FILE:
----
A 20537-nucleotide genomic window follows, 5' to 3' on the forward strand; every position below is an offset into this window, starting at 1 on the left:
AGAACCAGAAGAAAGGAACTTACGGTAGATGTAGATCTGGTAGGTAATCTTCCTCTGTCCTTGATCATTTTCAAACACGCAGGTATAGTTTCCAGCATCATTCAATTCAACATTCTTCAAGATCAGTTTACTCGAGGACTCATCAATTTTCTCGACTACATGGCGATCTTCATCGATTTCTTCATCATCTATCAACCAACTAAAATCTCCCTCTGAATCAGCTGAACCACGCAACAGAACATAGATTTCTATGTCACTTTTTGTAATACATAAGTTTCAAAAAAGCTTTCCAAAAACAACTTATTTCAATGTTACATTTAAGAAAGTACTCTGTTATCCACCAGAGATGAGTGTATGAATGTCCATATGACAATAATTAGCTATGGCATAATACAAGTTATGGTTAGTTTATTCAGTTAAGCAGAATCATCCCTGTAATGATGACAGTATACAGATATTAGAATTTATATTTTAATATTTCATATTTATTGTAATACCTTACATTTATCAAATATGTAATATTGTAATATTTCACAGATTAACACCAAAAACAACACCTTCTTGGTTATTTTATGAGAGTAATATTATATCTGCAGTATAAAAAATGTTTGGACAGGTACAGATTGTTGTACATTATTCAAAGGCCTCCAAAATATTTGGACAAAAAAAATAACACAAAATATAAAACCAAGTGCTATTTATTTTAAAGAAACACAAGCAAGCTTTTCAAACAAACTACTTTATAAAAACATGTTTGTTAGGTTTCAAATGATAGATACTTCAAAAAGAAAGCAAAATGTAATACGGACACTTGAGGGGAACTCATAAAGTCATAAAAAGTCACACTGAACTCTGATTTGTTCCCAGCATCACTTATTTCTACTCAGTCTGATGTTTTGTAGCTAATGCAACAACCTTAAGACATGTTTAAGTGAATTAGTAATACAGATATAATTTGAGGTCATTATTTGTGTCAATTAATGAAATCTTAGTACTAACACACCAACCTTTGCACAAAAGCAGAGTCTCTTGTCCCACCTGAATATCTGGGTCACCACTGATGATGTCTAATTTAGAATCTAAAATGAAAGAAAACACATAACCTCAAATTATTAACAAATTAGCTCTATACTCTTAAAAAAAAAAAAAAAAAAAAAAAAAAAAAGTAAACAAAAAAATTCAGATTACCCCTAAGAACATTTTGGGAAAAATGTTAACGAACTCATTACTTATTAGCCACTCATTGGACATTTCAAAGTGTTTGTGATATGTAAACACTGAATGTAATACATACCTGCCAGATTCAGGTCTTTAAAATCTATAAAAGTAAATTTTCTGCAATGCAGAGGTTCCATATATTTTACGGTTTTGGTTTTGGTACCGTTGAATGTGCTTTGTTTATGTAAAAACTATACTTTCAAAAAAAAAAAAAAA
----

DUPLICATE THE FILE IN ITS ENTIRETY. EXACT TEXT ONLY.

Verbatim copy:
A 20537-nucleotide genomic window follows, 5' to 3' on the forward strand; every position below is an offset into this window, starting at 1 on the left:
AGAACCAGAAGAAAGGAACTTACGGTAGATGTAGATCTGGTAGGTAATCTTCCTCTGTCCTTGATCATTTTCAAACACGCAGGTATAGTTTCCAGCATCATTCAATTCAACATTCTTCAAGATCAGTTTACTCGAGGACTCATCAATTTTCTCGACTACATGGCGATCTTCATCGATTTCTTCATCATCTATCAACCAACTAAAATCTCCCTCTGAATCAGCTGAACCACGCAACAGAACATAGATTTCTATGTCACTTTTTGTAATACATAAGTTTCAAAAAAGCTTTCCAAAAACAACTTATTTCAATGTTACATTTAAGAAAGTACTCTGTTATCCACCAGAGATGAGTGTATGAATGTCCATATGACAATAATTAGCTATGGCATAATACAAGTTATGGTTAGTTTATTCAGTTAAGCAGAATCATCCCTGTAATGATGACAGTATACAGATATTAGAATTTATATTTTAATATTTCATATTTATTGTAATACCTTACATTTATCAAATATGTAATATTGTAATATTTCACAGATTAACACCAAAAACAACACCTTCTTGGTTATTTTATGAGAGTAATATTATATCTGCAGTATAAAAAATGTTTGGACAGGTACAGATTGTTGTACATTATTCAAAGGCCTCCAAAATATTTGGACAAAAAAAATAACACAAAATATAAAACCAAGTGCTATTTATTTTAAAGAAACACAAGCAAGCTTTTCAAACAAACTACTTTATAAAAACATGTTTGTTAGGTTTCAAATGATAGATACTTCAAAAAGAAAGCAAAATGTAATACGGACACTTGAGGGGAACTCATAAAGTCATAAAAAGTCACACTGAACTCTGATTTGTTCCCAGCATCACTTATTTCTACTCAGTCTGATGTTTTGTAGCTAATGCAACAACCTTAAGACATGTTTAAGTGAATTAGTAATACAGATATAATTTGAGGTCATTATTTGTGTCAATTAATGAAATCTTAGTACTAACACACCAACCTTTGCACAAAAGCAGAGTCTCTTGTCCCACCTGAATATCTGGGTCACCACTGATGATGTCTAATTTAGAATCTAAAATGAAAGAAAACACATAACCTCAAATTATTAACAAATTAGCTCTATACTCTTAAAAAAAAAAAAAAAAAAAAAAAAAAAAAGTAAACAAAAAAATTCAGATTACCCCTAAGAACATTTTGGGAAAAATGTTAACGAACTCATTACTTATTAGCCACTCATTGGACATTTCAAAGTGTTTGTGATATGTAAACACTGAATGTAATACATACCTGCCAGATTCAGGTCTTTAAAATCTATAAAAGTAAATTTTCTGCAATGCAGAGGTTCCATATATTTTACGGTTTTGGTTTTGGTACCGTTGAATGTGCTTTGTTTATGTAAAAACTATACTTTCAAAAAAAAAAAAAAA